Special Operations forces around the world are known for their high level of training that prepares them to conduct ‘irregular’ operations utilizing special tactics, equipment and vehicles.Through history, Special Operation Forces have modified vehicles, weapons and other equipment to help them meet their technical and tactical requirements. When Special Operation vehicles are mentioned, most people think about the infamous Willy’s Jeep used by US soldiers in the popular TV series ‘Rat Patrol’, the modified Land Rover commonly called ‘Pink Panther’ used by the British SAS or, most recently, the modified US Marine HMMWV’s used by Marine Recon forces in the HBO series ‘Generation Kill’. The complete history of these vehicles would require a sizable book. This book focuses on the design, evolution and use of Special Operations patrol vehicles by coalition forces in Afghanistan and Iraq. Images of coalition forces engaged in military operations in Afghanistan and Iraq are beamed onto televisions around the world every day. Despite the significant media coverage of both conflicts, information and images of the vehicles used by Special Operations forces are hard to come by due to the low profile of Special Operation Forces missions. This book fills in some of the knowledge gaps regarding Special Forces vehicles used in Afghanistan and Iraq and helps give a good perspective on what has been used in the past 10 years of combat operations in both theaters of conflict.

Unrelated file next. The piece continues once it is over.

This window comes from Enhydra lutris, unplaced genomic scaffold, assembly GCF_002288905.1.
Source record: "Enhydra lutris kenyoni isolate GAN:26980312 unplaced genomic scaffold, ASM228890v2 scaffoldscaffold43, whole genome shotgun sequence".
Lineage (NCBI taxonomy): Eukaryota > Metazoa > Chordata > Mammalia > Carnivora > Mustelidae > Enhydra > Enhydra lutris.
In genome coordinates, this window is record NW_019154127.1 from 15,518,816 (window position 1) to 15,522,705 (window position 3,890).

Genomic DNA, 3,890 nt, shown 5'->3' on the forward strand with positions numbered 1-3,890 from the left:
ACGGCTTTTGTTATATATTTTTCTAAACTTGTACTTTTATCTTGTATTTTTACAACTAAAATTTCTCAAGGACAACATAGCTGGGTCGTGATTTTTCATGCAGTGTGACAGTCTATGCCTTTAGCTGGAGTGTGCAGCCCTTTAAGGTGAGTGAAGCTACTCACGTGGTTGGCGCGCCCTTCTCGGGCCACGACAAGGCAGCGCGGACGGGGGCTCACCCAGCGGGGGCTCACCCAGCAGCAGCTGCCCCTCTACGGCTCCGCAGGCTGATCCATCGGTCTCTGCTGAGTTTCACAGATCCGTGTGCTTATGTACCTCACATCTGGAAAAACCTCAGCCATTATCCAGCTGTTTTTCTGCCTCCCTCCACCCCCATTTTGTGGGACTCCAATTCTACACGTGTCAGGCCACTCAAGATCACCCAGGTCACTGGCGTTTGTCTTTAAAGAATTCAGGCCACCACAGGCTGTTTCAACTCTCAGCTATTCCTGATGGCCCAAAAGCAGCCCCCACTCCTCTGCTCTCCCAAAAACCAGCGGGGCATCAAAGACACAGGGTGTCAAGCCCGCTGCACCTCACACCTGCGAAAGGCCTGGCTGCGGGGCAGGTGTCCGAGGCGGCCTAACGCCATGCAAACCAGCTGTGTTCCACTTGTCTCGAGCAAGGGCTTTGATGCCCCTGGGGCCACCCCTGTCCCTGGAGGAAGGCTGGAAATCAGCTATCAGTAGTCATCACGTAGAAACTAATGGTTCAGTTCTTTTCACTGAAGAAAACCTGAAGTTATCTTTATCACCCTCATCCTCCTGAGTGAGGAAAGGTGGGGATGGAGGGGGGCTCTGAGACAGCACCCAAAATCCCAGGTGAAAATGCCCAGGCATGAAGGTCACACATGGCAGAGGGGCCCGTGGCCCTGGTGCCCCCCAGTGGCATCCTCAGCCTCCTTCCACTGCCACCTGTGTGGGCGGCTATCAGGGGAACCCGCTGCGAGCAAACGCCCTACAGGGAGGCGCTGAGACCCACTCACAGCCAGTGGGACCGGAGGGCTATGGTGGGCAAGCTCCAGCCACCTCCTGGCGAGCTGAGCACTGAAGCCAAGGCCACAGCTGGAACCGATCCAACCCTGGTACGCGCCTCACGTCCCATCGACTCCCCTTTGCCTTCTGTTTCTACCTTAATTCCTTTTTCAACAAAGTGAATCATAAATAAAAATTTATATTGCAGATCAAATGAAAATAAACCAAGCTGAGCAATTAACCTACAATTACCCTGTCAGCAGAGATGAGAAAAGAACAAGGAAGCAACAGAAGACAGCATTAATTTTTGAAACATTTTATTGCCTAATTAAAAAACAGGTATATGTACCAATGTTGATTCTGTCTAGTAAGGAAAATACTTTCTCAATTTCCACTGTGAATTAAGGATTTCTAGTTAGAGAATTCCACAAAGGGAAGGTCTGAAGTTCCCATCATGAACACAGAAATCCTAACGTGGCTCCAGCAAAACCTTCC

‘Special Operations Patrol Vehicles Afghanistan and Iraq’ is book 179 in Osprey Publications New Vanguard Series.
The book is 48 pages and contains 41 color photographs, 6 single page artist plates and 1 double page artist plate. The Table of Contents is:
Operation Enduring Freedom 9
• An Overview
• Non-Standard Tactical Vehicles
• Ground Mobility Vehicles
• Quads and Bikes
• Pink Panthers, Bushmasters and Perenties
• The Supacats
• Dune Buggies, IFAVs, RSOVs, and Strykers
• Other Coalition SOF in Afghanistan
Operation Iraqi Freedom 30
• An Overview
• The Pandurs, Team Tank, and the War Pigs
• The Evolution of the GMV
• Covert Operations
The Rise Of The MRAP 41
The Future Of SOF Patrol Vehicles 45
The "Introduction" covers roughly pages 4 through 8. It talks briefly of SOF vehicles used in WWII by British LRDG and SAS units. It additionally touches on the LRDG development of the ‘mother-ship’ concept which were medium and large supply trucks that functioned as mobile supply points behind enemy lines and enabled extended range of SOF patrol vehicles. WWII use of the Willy’s Jeep by US and British forces is also discussed. Post WWII use of the SAS ‘Pink Panther’, US use of the M151 gun jeeps from Vietnam through Just Cause in 1989 and the Australians use of the 6 wheeled Jaguar Perentie LRPV. There is a brief discussion of Desert Storm, the development of the US Special Forces DMV (Desert Mobility Vehicle), the DPV’s, Unimog’s, ACMAT trucks and Defender 90 Land Rovers used by the SAS. The rest of the ‘Introduction’ touches on IFOR/SFOR use of SOF vehicles and then introduces the reader to post OEF/OIF invasion use of SOF vehicles.
The Operation Enduring Freedom chapter is broken down into 8 sub-chapters. The first sub-chapter "Overview" begins by educating the reader on the significant variables of the operating environment in Afghanistan. Some of the issues that influenced the selection of vehicles for use by Special Operations forces was the prevalence of mines leftover from the Soviet-Afghan war, the narrowness of some mountain trails that influenced the selection of Toyota Hi-Lux and Tacoma pick-up trucks, the evolution of IED use and SOF mission types.
The second sub-chapter covers Non-Standard Tactical Vehicles (NTV’s). The use of civilian pick-up trucks enabled SOF units to maintain a lower profile and were easier to get repaired prior to the establishment of allied bases to repair dedicated military vehicles. Most of the vehicles were heavily modified for SOF use.